Few life changes occur with such forethought, delight, and anticipation as the birth of a baby. Months of anxious planning, perhaps made more intense with the potential for tragedy, come to fruition through sweaty, noisy, and exhausting labor. And you are certain that worries about postpartum depression will not apply to you.
Then, suddenly, you are a parent.
You realize that the problems have just started.
Caring for a newborn is an emotional roller coaster. Those impossibly tiny fingers and toes! Crying for food every three hours! The joy and attention from friends, family, and even strangers! Baby vomit on the burping cloths, furniture, and your clothes!
And a new feeling settles in. You can’t put your finger on it, exactly. You feel like you are not at the top of your game. You aren’t the parent you believed you would be. Your motivation is missing.
You’re not alone. After having a baby it is common to experience bouts of periodic depression, anxiety, or even full-fledged post-partum depression.
Here’s how to ward off some of these symptoms, and to tell if perhaps it is something more than exhaustion and common parent self-doubt. And, importantly, how to make sure that postpartum or postnatal depression gets recognized if you start to show signs.
1. Take care of yourself
This is an important time to intentionally think about yourself. Never before has another life so fully depended on you. And, just like they tell you in the event of an airline crash: put the oxygen mask on yourself first.
You can’t help anyone if you are not in the best possible condition. Set some parameters for yourself using these guidelines, and give yourself permission to hold others around you accountable to supporting you.
2. Make sleep a priority
Whatever sleep program or plan you are using for your child, make sure to account for your own sleep needs. A lack of sleep can contribute to poor decision-making, anxiety and depression.
It can also contribute to failing to screw the lid on the bottle, or dropping a glass on the floor at the worst possible time.
Schedule part of your team to give you a break. Have nights that your partner is fully responsible for meeting Baby’s needs – if you’re breastfeeding, utilize the pump and let him experience the joy of a midnight skin-on-skin feeding experience while you sleep soundly down the hall.
“Best you” needs sleep.
3. Have a “real” friend
There are going to be great moments over the next few weeks and years. Fabulous firsts, and private moments of bonding and connection.
Likewise, there will be moments of darkness and serious self-doubt. Few people feel prepared to be a parent 100% of the time. The confidence you had while watching others’ babies or perhaps helping to raise your own siblings can ebb in the dark nights alone with a colicky infant.
You need at least one “real” friend who lets you share your fears and doubts without any embarrassment or judgment. Tell them how you are feeling when you have doubts and when you are filled with joy.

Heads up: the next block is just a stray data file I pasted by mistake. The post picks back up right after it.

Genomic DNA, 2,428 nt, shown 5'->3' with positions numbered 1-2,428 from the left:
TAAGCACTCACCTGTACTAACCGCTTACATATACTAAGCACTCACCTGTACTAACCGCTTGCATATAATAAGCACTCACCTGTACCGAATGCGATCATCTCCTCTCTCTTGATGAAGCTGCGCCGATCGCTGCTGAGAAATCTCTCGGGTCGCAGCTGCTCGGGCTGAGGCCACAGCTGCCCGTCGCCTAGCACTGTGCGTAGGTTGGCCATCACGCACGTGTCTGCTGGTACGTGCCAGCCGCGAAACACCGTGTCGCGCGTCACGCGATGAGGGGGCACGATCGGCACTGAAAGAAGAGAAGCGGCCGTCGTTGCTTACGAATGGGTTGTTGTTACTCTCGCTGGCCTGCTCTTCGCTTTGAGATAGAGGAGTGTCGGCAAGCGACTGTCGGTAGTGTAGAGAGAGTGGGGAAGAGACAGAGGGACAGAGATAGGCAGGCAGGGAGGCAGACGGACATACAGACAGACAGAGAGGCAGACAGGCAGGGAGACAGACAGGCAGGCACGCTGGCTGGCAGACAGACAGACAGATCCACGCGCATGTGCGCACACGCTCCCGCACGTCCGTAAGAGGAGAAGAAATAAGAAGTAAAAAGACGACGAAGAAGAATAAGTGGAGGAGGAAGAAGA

Sometimes just sharing these moments of fear can help dispel the sense that you are failing at a very important task. And a real friend can help you know when the problem is something more serious.
4. Give yourself permission not to be perfect
Some moms seem to have everything together. Popular parenting magazines have glossy photographs of sunlit rooms where babies are happily watching the flawless hand-made origami mobile spin gently above their spotless designer crib.
Those moments are bunk.
They are manufactured, and they can never compare with the real moments of cradling your baby while reading a hand-me-down book. Or waking up after a full night’s sleep.
Start with the basics. Is Baby healthy? Is Baby hitting milestones as described by your doctor (and not the pretentious hipster couple down the street whose preschooler is somehow quoting … was that Shakespeare? How?!?)?
Those milestones, and a happy and healthy baby, are the most important measures of your success. So what if all of your blouses have mile stains? You’re a Mom, not a model.
Unless you’re a model. In which case, you still need to find a healthy balance, and maybe you shouldn’t hold the baby while wearing other people’s clothes.
5. Know your resources and have a plan
So these friends that you gathered, who are helping you sleep and keeping it real? These are your resources. They can be used to gather resources and help give you what you need. They also are there when you need them most.
Have a plan for when you are not feeling your best. If days go past where you feel no joy at all, share that with your real friend. Implement a specific plan to do things designed to lift your mood.
Have you stopped sleeping because of anxiety, or is the work of parenting putting stress on your marriage? Put that information forward and come up with a plan.
6. Get professional help
When anxiety and depression keep you from feeling your best for days or weeks in a row, it is time to reach out to a therapist to discuss your self-care plan.
Perhaps you read this disturbing account of a mother with untreated postpartum depression.
Or perhaps you are responding toChrissy Teigan’s revealing discussion of her own experiences as a new mother in Glamour magazine.
Sometimes a person who is fully removed from the situation can give you a perspective to help you come up with new solutions or a new understanding.
Getting information from this Mayo clinic article is a start, but it is not a solution in itself.
Always this person can give you a place to talk about your deepest fears, even when they involve doubts you are trying to keep hidden from friends and family.
Sakina Issa is a psychotherapist and a mental health expert who addresses mindfulness, self growth, and topics related to parenting, including setting parenting goals and strategies for single parenting. Read more of her insights, or schedule an appointment at her site SakinaIssa.com.